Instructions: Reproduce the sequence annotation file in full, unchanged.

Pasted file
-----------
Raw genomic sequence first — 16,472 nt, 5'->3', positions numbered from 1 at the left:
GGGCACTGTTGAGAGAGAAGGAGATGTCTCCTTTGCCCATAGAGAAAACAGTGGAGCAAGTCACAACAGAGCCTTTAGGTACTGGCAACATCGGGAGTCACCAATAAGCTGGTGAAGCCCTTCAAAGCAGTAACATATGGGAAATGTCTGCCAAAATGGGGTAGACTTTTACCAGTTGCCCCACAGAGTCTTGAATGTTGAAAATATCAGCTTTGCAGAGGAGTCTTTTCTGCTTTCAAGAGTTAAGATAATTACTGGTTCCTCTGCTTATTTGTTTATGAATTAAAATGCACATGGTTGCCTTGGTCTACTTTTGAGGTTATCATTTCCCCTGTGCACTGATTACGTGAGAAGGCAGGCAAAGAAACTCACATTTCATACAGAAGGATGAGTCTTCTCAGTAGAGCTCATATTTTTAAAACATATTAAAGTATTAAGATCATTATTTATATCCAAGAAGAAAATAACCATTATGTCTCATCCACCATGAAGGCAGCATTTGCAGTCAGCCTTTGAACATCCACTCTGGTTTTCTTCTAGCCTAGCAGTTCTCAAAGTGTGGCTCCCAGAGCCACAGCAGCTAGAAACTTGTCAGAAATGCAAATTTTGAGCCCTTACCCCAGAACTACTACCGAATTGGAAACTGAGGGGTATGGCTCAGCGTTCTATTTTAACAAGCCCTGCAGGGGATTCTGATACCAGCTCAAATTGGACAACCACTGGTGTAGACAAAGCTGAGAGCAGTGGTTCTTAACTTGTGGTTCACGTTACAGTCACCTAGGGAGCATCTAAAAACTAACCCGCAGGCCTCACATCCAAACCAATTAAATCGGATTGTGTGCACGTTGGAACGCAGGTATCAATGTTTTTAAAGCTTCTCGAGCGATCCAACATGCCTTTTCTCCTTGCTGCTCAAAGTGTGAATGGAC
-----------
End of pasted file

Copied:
Raw genomic sequence first — 16,472 nt, 5'->3', positions numbered from 1 at the left:
GGGCACTGTTGAGAGAGAAGGAGATGTCTCCTTTGCCCATAGAGAAAACAGTGGAGCAAGTCACAACAGAGCCTTTAGGTACTGGCAACATCGGGAGTCACCAATAAGCTGGTGAAGCCCTTCAAAGCAGTAACATATGGGAAATGTCTGCCAAAATGGGGTAGACTTTTACCAGTTGCCCCACAGAGTCTTGAATGTTGAAAATATCAGCTTTGCAGAGGAGTCTTTTCTGCTTTCAAGAGTTAAGATAATTACTGGTTCCTCTGCTTATTTGTTTATGAATTAAAATGCACATGGTTGCCTTGGTCTACTTTTGAGGTTATCATTTCCCCTGTGCACTGATTACGTGAGAAGGCAGGCAAAGAAACTCACATTTCATACAGAAGGATGAGTCTTCTCAGTAGAGCTCATATTTTTAAAACATATTAAAGTATTAAGATCATTATTTATATCCAAGAAGAAAATAACCATTATGTCTCATCCACCATGAAGGCAGCATTTGCAGTCAGCCTTTGAACATCCACTCTGGTTTTCTTCTAGCCTAGCAGTTCTCAAAGTGTGGCTCCCAGAGCCACAGCAGCTAGAAACTTGTCAGAAATGCAAATTTTGAGCCCTTACCCCAGAACTACTACCGAATTGGAAACTGAGGGGTATGGCTCAGCGTTCTATTTTAACAAGCCCTGCAGGGGATTCTGATACCAGCTCAAATTGGACAACCACTGGTGTAGACAAAGCTGAGAGCAGTGGTTCTTAACTTGTGGTTCACGTTACAGTCACCTAGGGAGCATCTAAAAACTAACCCGCAGGCCTCACATCCAAACCAATTAAATCGGATTGTGTGCACGTTGGAACGCAGGTATCAATGTTTTTAAAGCTTCTCGAGCGATCCAACATGCCTTTTCTCCTTGCTGCTCAAAGTGTGAATGGAC